The Norfolk police are going to investigate the Duke of Edinburgh's car accident, leaving two people in need of hospital treatment, saying that appropriate action will be taken.
Prince Philip, 97, was returning to the Sandringham property on Friday, as further details emerged from the accident on Thursday which left him "very shaken and shocked" but otherwise rude.
A witness, Roy Warne, 75, who drove home, described the prince's Land Rover Freelander toppling over the road after the collision as he pulled out of a driveway near the Queen's Norfolk property to the A1
The car turned on its side after colliding with a Kia containing two female passengers and a nine-month-old baby. The women both suffered minor injuries and required hospital treatment, but were later discharged, police said.
Both drivers were breathing and gave negative readings.
The Norfolk police confirmed the nine-month-old baby boy in Kia uninjured.
A spokesman said: "Kia, a 28-year-old woman, led to the cutting of the knee while the passenger, a 45-year-old woman, maintained a broken wrist. Both deaths were treated at the Queen Elizabeth hospital in King's Bay. Lynn and was discharged last night.
"As is the standard procedure of damage collisions, the incident will be investigated and any appropriate precautions taken. We are aware of the public interest in this case, but as with any other investigation, it would be inappropriate to speculate on the causes of the collision until an investigation is completed. "
Warne told BBC Radio's Today program that he and another man helped rid the baby of the first vehicle. Warne helped get the prince out of his ruined Land Rover either through the sunroof or the broken windshield.
"I drove home and I saw a car, a black Range Rover, came out of a side road and rolled and ended on the other side of the road, and there was a huge collision with another car, "He said.
" I went to the other car. There was a baby in the back and with another man we got the baby out. Then I went to the black car to help and realized it was the Duke of Edinburgh. "
He said the prince was caught with his legs in the car's well." I asked him to move his left leg and it freed his right leg and then I helped him get out. "
Warne said: "The roof was where the window should have been because it was on its side. I think I helped him out through either the sunshade or the front windshield, but I'm a little blurred. "
Asked what the prince had said during the rescue, Warne replied:" I can't remember but it was nothing rude. He was apparently shaken, and then he went and asked if everyone else was okay. "
Prince Philip was able to stand and walk, but there was" a little blood, "Warne said, suggesting that the prince had been cut off broken glass." There was a little blood, and one of The royal followers gave me a drought to dry my hands, "he said.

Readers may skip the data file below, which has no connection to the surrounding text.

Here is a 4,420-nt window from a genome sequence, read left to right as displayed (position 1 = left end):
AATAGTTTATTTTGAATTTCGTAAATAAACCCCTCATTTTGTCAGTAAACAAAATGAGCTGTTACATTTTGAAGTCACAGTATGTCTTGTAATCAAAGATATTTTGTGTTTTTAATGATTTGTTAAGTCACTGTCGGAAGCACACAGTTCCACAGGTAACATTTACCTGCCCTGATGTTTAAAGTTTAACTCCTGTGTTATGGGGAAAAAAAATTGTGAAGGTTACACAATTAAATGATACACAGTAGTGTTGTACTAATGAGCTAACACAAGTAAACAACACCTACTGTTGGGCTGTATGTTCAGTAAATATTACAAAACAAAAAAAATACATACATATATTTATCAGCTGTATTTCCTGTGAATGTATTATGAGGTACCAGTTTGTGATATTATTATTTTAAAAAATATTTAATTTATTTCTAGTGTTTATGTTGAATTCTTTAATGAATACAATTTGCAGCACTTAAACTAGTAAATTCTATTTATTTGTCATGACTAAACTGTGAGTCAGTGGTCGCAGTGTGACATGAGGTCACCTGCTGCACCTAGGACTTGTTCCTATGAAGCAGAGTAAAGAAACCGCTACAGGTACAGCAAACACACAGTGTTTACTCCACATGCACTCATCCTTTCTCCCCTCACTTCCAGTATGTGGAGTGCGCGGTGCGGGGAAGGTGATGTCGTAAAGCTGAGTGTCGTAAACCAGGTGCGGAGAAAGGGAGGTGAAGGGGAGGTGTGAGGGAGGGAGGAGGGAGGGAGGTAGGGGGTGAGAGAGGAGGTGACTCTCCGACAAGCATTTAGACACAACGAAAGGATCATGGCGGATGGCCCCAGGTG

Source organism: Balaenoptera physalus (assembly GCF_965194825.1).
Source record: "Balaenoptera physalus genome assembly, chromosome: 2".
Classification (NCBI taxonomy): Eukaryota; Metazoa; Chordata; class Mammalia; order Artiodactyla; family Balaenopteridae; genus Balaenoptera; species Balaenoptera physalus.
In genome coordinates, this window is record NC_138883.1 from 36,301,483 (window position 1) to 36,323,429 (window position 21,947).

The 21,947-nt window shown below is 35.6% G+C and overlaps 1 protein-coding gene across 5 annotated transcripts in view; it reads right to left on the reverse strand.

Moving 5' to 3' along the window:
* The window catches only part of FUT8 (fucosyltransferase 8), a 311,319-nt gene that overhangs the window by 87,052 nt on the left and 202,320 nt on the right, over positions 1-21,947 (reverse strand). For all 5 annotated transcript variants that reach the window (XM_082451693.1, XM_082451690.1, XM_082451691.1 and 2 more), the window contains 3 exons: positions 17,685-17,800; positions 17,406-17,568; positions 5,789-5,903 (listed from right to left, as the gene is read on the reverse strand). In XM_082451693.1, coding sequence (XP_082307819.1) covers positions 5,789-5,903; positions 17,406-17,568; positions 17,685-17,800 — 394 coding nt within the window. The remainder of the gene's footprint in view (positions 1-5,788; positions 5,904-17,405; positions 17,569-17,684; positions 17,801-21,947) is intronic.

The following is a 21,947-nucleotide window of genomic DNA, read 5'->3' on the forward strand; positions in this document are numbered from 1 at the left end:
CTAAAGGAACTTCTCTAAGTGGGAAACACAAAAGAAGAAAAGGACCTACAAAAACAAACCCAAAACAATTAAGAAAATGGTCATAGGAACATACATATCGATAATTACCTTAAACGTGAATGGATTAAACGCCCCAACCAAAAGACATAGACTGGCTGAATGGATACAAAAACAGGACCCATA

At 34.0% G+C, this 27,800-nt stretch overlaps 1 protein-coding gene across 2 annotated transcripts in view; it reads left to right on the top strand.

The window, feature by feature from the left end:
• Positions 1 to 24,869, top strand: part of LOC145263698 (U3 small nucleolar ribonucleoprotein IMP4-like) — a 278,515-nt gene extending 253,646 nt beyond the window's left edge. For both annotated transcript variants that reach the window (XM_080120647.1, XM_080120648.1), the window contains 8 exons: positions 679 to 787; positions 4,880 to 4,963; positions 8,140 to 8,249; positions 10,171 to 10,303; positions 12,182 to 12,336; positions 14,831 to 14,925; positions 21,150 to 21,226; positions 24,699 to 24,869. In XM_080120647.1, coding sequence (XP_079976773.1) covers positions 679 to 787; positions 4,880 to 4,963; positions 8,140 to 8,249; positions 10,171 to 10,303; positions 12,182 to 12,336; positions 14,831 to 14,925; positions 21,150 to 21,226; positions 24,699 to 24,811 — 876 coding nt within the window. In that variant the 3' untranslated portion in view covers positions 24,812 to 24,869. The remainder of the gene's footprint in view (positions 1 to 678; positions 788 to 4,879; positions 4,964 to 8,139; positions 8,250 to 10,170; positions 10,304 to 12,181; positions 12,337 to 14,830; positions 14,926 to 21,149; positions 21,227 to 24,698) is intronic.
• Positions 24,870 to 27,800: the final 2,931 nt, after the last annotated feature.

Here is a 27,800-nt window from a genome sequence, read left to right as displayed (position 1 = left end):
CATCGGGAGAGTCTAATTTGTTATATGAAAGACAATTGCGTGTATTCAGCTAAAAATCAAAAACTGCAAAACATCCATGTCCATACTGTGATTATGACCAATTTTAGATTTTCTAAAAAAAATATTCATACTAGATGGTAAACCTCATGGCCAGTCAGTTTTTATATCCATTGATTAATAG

Warne said about the crash:" I think it is undoubtedly hit [by the prince’s car]. It's my memory. "
By Prince Philips vehicle, he said," I didn't see it from the side street. I saw it career and tumbled across the road and ended up on the other side. It would take a massive force and it had rolled on the other side as well. "
The Prince was taken to Sandringham, where he was seen by a doctor as a" security measure, "Buckingham Palace said on Thursday.  Previously, concerns about road safety on A149 near Sandringham, on Friday, Norfolk County Council, Randomly planned to discuss security measures at A149 where the collision occurred, speed limit approved plans lowered from 60mph to 50mph and to implement an average speed monitoring system.
Older drivers must renew their driving license every three years after they are 70, but is not required to resume a driving test and there are no laws as to which age to stop driving.
Buckingham Palace said: "The Duke of Edinburgh has a valid driving license and completes all the usual DVLA processes. "
If the prince is considered responsible, he may be accused of driving without care and attention. The lawyer Nick Freeman, known as Mr. Loophole, who has represented celebrities prosecuted over alleged traffic offenses, said he believed that The prince could have a good defense if he blamed being blinded by the sun as a witness claimed. He could also avoid prosecution by surrendering his license, Freeman told the Press Association.
"If the sun was so low and right your eyes, it is sometimes impossible to see, and it might well have been the case, give him a defense, "Freeman said.
The Crown Crime Service would consider whether it was in the public interest to prosecute if the king was found guilty . "I think that even though he has found errors, I think someone advises him, would contact CPS and say, see, he now accepts that he should not drive and he will commit to over Give his license and not run again, said Freeman.
But the decision was to be balanced with the wishes of the other cars that both required hospital treatment, he added. "They can say," We don't care who he is. "They could think of his age, in his position he could afford a driver. He has all the facilities he should not risk the lives of others. They can push for a prosecution."